It was a great weekend for live music this past weekend in Columbus. The LC Pavilion hosted it’s first outdoor show of the season – a sold out Hall and Oates – while upcoming UK rockers Wolf Alice delivered a killer set next door at The Basement. So with this kind of national (and international) talent in the Capital City, how did I walk away so jazzed about a local band? And not just a local band, but a local cover band? Wha?

So full disclosure, I’ve never been a fan of cover bands. I don’t think I was ever fully sold on the idea of tribute bands either until I saw the magnificent ZOSO perform Led Zeppelin in a way that, well let’s face it, I’m never going to see Zeppelin now am I? But I digress. I heard via social media that local outfit The Liner Notes were performing Radiohead’s seminal masterpiece OK Computer in it’s entirety at King Ave 5. To say I was intrigued would be an understatement. There are certain things you just don’t attempt to translate, whether due to musical expertise, vocal uniqueness, fan adoration of the album, etc. There are a lot of good reasons not to tackle something like OK Computer.

However, The Liner Notes are no strangers to tackling albums in their entirety, having performed Neil Young’s After the Gold Rush the month prior. And this past Saturday at King Ave 5, they were indeed back to save the universe. I tragically missed Paper Waves and Playing to Vapors, but upon my entrance into the venue, what music is playing you ask? Radiohead. Now, to me, this is ballsy. You’re now giving the audience the direct 1:1 comparison with the original material. But I liked this touch, as if they were announcing, “This is for the devoted, the faithful. Ye shall have a night of Radiohead and like it”. And from the opening notes of “Airbag” until the final ding of “The Tourist” they delivered. Boy did they deliver.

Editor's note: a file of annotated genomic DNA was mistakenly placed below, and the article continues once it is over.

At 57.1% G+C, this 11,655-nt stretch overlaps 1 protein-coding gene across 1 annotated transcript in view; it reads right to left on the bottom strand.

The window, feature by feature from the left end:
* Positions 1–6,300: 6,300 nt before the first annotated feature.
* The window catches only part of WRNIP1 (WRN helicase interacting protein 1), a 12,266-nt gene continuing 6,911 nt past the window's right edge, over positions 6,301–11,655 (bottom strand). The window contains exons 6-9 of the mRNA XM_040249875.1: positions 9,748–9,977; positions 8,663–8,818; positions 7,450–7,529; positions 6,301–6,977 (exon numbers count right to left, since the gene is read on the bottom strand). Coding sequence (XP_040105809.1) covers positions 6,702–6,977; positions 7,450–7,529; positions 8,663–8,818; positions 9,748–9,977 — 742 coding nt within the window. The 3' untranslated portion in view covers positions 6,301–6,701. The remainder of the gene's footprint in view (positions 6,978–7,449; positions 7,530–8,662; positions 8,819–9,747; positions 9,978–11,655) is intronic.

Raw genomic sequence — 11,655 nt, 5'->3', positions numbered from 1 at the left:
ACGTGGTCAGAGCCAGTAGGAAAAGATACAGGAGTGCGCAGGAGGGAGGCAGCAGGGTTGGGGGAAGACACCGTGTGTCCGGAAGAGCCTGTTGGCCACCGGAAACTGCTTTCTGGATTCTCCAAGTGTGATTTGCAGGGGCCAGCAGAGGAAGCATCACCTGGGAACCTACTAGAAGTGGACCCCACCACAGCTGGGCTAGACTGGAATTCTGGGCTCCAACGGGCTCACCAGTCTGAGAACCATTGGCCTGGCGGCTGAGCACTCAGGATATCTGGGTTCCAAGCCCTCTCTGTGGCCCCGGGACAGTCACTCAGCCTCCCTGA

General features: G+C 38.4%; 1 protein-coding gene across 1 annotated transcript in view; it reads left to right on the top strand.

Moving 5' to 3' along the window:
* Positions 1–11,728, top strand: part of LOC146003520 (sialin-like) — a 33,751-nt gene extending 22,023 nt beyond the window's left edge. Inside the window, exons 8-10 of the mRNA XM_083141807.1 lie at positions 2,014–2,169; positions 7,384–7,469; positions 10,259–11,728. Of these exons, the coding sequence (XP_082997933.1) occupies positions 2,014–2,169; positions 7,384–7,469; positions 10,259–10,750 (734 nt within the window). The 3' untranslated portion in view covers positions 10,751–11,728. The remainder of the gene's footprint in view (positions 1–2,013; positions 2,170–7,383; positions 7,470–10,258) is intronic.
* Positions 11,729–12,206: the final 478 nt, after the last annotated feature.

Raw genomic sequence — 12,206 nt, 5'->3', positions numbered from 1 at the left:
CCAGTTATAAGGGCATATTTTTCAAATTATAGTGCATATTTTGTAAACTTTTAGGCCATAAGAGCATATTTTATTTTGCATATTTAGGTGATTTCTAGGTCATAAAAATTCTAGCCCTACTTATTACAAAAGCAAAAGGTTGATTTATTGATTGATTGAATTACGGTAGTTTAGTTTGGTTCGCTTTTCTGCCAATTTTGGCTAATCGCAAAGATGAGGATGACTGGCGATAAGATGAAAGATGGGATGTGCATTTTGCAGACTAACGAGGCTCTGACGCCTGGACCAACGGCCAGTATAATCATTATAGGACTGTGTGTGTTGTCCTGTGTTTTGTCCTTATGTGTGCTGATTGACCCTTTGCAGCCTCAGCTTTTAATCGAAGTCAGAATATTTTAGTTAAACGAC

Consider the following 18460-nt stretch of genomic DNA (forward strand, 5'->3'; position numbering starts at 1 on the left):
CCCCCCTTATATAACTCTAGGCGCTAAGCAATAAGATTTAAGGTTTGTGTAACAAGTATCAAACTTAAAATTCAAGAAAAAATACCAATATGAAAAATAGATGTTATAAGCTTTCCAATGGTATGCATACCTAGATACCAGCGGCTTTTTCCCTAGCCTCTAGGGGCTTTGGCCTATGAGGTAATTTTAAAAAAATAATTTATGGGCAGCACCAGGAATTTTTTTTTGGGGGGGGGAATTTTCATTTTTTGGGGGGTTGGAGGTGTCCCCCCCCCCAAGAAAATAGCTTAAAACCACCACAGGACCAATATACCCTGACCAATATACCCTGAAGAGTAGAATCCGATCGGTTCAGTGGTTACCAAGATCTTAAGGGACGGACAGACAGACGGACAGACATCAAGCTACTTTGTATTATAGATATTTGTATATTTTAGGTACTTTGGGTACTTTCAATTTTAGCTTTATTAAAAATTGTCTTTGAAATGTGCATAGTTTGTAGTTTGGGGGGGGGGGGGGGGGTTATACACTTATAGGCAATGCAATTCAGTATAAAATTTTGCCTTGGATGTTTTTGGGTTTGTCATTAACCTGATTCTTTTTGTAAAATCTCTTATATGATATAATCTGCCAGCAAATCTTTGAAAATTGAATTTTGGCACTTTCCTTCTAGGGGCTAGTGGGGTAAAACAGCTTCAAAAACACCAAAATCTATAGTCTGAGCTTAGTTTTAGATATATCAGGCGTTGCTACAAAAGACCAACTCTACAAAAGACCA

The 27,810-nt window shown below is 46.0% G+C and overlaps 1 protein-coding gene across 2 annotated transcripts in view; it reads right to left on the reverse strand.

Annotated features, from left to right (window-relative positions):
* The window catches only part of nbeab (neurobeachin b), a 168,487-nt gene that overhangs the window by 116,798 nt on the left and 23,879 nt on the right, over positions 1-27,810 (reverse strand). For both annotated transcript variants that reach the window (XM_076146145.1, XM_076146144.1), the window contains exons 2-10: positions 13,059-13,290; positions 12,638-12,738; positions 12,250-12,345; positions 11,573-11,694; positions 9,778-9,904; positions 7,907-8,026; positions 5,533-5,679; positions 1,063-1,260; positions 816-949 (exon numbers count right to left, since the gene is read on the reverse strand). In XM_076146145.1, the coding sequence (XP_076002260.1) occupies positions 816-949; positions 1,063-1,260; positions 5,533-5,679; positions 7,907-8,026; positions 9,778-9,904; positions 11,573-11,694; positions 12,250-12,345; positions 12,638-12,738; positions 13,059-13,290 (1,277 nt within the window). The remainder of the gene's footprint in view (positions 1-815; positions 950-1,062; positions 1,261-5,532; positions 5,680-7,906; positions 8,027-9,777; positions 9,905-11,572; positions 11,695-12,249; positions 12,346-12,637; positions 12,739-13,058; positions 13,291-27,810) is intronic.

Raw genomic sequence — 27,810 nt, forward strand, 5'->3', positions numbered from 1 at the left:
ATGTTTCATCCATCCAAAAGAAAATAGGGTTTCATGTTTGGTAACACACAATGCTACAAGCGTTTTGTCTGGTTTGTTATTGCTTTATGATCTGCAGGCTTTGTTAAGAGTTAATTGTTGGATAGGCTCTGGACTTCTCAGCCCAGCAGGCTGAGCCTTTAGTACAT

First of all, everyone in the band is clearly an extremely talented musician to be pulling this music off. I can’t tell you how many times I’ve tried to conquer “Paranoid Android” on the guitar and simply given up, but the excellence they delivered with this album goes beyond mere chops. There was love put into learning this album, and not just learning it, but recreating it down to even the tiniest flourishes. I’ve seen Radiohead live a couple of times and watched more than my fair share of YouTube performances from the band, so when deep cut “Climbing Up the Walls” begins and they have the same gnarly synths and robotic voices the band uses live but aren’t present on the album it really drove the point home. These guys had done their homework.

Each member of the group held their own in the material with rhythm section of Chris Bolognese on bass and Jesse Cooper on drums as anchoring the sound. Joe Peppercorn of the Beatles marathon fame performed the excellent keyboard work necessary to recreate this album, while the twin guitar attack of Rob Bradley and Drew Stedman brought the magnificent shimmering guitar sound to life. But of course, then there’s the wild card. The vocals. Could Nate Rothacker pull over that unique Thom Yorke sound? Could anyone? I was beyond impressed at how spot on his performance was, and not just an interpretation, he really nailed the notes and registers.

It’s one thing to hear this music on the album, as so many of us have so many times before, but it’s a true treat to hear it performed in this manner, where the sound surrounds you. To say nothing of hearing deep cuts like “Electioneering” performed. Let’s face it, the odds of you getting that song the next time you see Radiohead play live are slim to none. It was also interesting to experience the full album with a room full of people and see their reactions to it. The B-side of the album, if you’ll indulge my analog analogy, is a bit slower, more menacing and sleepy.

So there was less audience interaction than in the first half, but it felt like the entire room was just locked into it at that point. And after they finished, they jokingly threatened us with an encore of the entirety of The King of Limbs. Instead of we got encore performances of “Everything In Its Right Place”, “The Bends”, “Optimistic” and “Street Spirit”. By the end of the night I was convinced. This was no mere cover band, no. This is something for the die hard music heads, a fantastic and fun experiment in musicianship and more than worthy of your time when they cover Black Sabbath’s Paranoid at Spacebar later this month. I’m sure they’ll pull off Ozzy and Iommi’s sophomore effort with ease. And if not, they can try the best they can, the best you can is good enough.

Videos by Stephen Carney